Activision Blizzard (NASDAQ:ATVI) is a video game company with a roughly $20 billion market cap whose shares are up more than 150% over the past five years, and it may have its best years ahead of it yet. Video games have entered the mainstream, and the revenues from the biggest game franchises dwarf those of the biggest blockbuster films.
While a stock like Take-Two Interactive has performed better than Activision over the past five years, it has done so largely on the backs of its excellent NBA franchise and Grand Theft Auto (GTA) games. The company releases a GTA game about once every five years, and when it does, they are usually a smashing success both critically and commercially. For investors looking for a riskier investment in a company with a much smaller market cap, I'd recommend taking a deeper look at TTWO.
However, I prefer Activision for my investing dollars because of how it has largely upended the traditional video game business model and made it much more safe and predictable, while still providing tremendous upside.
Recurring revenues turn good to great
The video game industry reminds me a lot of the music industry, up to a certain point. Years ago, both industries sold hard copies of content that they created and curated. They were disconnected from the customer until it was time to purchase a new CD or game cartridge. However, while music producers were disrupted by upstarts, the smartest video game producers realized they should be disrupting themselves.
Digital downloads of video games have reduced packaging costs and cut out middlemen while giving companies like Activision a continuous link to consumers. World of Warcraft, one of the company's most important franchises, ended Q2 with 5.6 million subscribers. While this is down from all-time highs, it is an incredible revenue engine. Users pay $15 per month to access this online world and interact with other players. This comes to a yearly run rate of over $1 billion. Players are also given the opportunity to make in-game purchases of better equipment, weapons, horses, etc. It costs a lot less to design and produce a special virtual helmet than a real one, and these incremental sales are basically pure profit.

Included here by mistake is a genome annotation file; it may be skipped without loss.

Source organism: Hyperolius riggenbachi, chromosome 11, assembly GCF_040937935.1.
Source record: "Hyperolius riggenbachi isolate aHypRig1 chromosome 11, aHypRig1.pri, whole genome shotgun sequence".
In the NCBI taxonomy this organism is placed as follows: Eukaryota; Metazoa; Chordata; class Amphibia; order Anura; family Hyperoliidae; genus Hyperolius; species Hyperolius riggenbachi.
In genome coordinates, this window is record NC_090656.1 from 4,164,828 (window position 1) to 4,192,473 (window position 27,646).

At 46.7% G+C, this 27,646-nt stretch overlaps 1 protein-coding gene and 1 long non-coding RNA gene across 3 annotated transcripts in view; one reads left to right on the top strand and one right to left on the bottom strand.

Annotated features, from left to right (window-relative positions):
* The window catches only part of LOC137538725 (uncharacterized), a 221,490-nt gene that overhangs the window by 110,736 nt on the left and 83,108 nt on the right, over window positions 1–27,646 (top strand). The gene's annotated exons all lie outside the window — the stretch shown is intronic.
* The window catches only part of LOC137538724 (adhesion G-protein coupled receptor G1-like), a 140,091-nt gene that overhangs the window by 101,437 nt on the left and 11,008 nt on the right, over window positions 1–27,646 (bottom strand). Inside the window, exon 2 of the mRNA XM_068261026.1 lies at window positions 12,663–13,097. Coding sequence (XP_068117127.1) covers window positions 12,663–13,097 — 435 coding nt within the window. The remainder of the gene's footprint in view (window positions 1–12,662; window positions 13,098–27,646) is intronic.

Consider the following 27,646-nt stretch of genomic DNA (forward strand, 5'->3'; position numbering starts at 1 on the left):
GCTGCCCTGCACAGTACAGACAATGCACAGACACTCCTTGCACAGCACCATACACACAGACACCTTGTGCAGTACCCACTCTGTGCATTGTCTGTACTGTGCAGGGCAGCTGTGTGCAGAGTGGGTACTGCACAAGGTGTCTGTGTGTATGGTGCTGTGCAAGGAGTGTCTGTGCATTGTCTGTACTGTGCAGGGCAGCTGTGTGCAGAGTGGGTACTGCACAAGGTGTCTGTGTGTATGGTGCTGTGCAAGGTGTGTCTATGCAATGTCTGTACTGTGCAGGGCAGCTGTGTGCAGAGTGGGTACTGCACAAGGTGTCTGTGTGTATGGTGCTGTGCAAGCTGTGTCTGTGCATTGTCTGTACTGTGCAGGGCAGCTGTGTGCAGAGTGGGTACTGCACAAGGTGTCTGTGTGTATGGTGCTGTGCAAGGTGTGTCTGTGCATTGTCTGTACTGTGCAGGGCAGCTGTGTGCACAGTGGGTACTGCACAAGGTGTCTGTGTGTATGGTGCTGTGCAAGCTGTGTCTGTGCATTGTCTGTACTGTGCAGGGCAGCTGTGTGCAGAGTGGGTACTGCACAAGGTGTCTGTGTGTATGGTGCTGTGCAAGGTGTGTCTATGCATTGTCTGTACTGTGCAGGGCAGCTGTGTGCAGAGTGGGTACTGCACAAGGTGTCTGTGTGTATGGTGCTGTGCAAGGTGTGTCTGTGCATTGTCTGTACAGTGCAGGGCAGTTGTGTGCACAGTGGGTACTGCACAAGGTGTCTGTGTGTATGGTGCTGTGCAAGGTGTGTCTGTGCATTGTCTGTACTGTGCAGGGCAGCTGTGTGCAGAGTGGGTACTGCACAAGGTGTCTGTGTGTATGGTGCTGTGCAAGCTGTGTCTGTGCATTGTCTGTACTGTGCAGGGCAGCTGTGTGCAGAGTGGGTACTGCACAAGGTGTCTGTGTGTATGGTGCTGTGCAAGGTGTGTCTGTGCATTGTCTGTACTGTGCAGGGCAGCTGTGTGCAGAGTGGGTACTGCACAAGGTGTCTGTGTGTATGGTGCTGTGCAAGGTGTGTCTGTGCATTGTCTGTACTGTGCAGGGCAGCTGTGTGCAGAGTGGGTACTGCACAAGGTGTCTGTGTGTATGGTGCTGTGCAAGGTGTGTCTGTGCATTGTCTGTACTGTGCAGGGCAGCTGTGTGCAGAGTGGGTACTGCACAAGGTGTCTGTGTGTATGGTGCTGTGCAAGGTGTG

Activision Blizzard has a number of other games that draw millions of online players. One of its newer releases, Destiny, already boasts 20 million registered players. It is this type of recurring revenue that allows the company's revenue growth to look so smooth. With a few very minor blips along the way, the top line has grown from $1.47 billion in 2006 to $4.65 billion on a trailing-12-month basis. With relatively new creations like Skylanders, which was first released in late 2011, already becoming dominant brands, revenue growth in the future should continue along this trajectory.
Iterate, don't innovate
This talk about recurring revenue extends across game franchises as well. Call of Duty (COD) was created in 2003 and has since sold over 175 million copies.. Graphics, stories, and consoles have all changed along the way, but the brand has remained incredibly robust. In 2013, one edition of Call of Duty brought in over $1 billion in first-day retail sales. Activision must still produce quality products, but it has a tremendous built-in branding advantage over other games in the same genre. These games cost a lot of money to make well, and there is a huge built-in audience who will buy every iteration and expansion pack with a COD moniker.